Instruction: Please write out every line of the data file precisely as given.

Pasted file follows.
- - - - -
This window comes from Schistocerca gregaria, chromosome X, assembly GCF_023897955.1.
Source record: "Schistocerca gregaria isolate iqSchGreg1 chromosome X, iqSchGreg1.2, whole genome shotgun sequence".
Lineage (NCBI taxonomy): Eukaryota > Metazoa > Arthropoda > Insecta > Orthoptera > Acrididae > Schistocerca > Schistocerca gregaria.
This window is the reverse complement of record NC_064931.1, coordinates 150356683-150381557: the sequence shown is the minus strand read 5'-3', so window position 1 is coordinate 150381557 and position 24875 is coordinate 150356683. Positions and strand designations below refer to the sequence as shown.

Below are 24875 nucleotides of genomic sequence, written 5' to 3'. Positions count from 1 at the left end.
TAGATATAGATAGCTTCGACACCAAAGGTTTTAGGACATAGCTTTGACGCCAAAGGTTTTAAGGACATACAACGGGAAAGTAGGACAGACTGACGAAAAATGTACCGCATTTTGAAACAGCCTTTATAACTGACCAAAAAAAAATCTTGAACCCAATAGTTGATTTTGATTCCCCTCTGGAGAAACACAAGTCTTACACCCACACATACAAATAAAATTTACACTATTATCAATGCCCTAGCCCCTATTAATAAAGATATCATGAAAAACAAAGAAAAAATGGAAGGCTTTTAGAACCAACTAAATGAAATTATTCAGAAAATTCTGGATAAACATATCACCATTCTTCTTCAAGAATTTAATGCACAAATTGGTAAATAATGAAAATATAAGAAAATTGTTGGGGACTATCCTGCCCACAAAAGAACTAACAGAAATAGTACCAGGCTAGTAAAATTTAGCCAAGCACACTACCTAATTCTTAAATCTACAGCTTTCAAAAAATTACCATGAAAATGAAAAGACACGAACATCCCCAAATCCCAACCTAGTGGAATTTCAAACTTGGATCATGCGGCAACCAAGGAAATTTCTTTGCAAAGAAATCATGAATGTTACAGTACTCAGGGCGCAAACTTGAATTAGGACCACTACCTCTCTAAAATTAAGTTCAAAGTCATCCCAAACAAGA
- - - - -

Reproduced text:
This window comes from Schistocerca gregaria, chromosome X, assembly GCF_023897955.1.
Source record: "Schistocerca gregaria isolate iqSchGreg1 chromosome X, iqSchGreg1.2, whole genome shotgun sequence".
Lineage (NCBI taxonomy): Eukaryota > Metazoa > Arthropoda > Insecta > Orthoptera > Acrididae > Schistocerca > Schistocerca gregaria.
This window is the reverse complement of record NC_064931.1, coordinates 150356683-150381557: the sequence shown is the minus strand read 5'-3', so window position 1 is coordinate 150381557 and position 24875 is coordinate 150356683. Positions and strand designations below refer to the sequence as shown.

Below are 24875 nucleotides of genomic sequence, written 5' to 3'. Positions count from 1 at the left end.
TAGATATAGATAGCTTCGACACCAAAGGTTTTAGGACATAGCTTTGACGCCAAAGGTTTTAAGGACATACAACGGGAAAGTAGGACAGACTGACGAAAAATGTACCGCATTTTGAAACAGCCTTTATAACTGACCAAAAAAAAATCTTGAACCCAATAGTTGATTTTGATTCCCCTCTGGAGAAACACAAGTCTTACACCCACACATACAAATAAAATTTACACTATTATCAATGCCCTAGCCCCTATTAATAAAGATATCATGAAAAACAAAGAAAAAATGGAAGGCTTTTAGAACCAACTAAATGAAATTATTCAGAAAATTCTGGATAAACATATCACCATTCTTCTTCAAGAATTTAATGCACAAATTGGTAAATAATGAAAATATAAGAAAATTGTTGGGGACTATCCTGCCCACAAAAGAACTAACAGAAATAGTACCAGGCTAGTAAAATTTAGCCAAGCACACTACCTAATTCTTAAATCTACAGCTTTCAAAAAATTACCATGAAAATGAAAAGACACGAACATCCCCAAATCCCAACCTAGTGGAATTTCAAACTTGGATCATGCGGCAACCAAGGAAATTTCTTTGCAAAGAAATCATGAATGTTACAGTACTCAGGGCGCAAACTTGAATTAGGACCACTACCTCTCTAAAATTAAGTTCAAAGTCATCCCAAACAAGA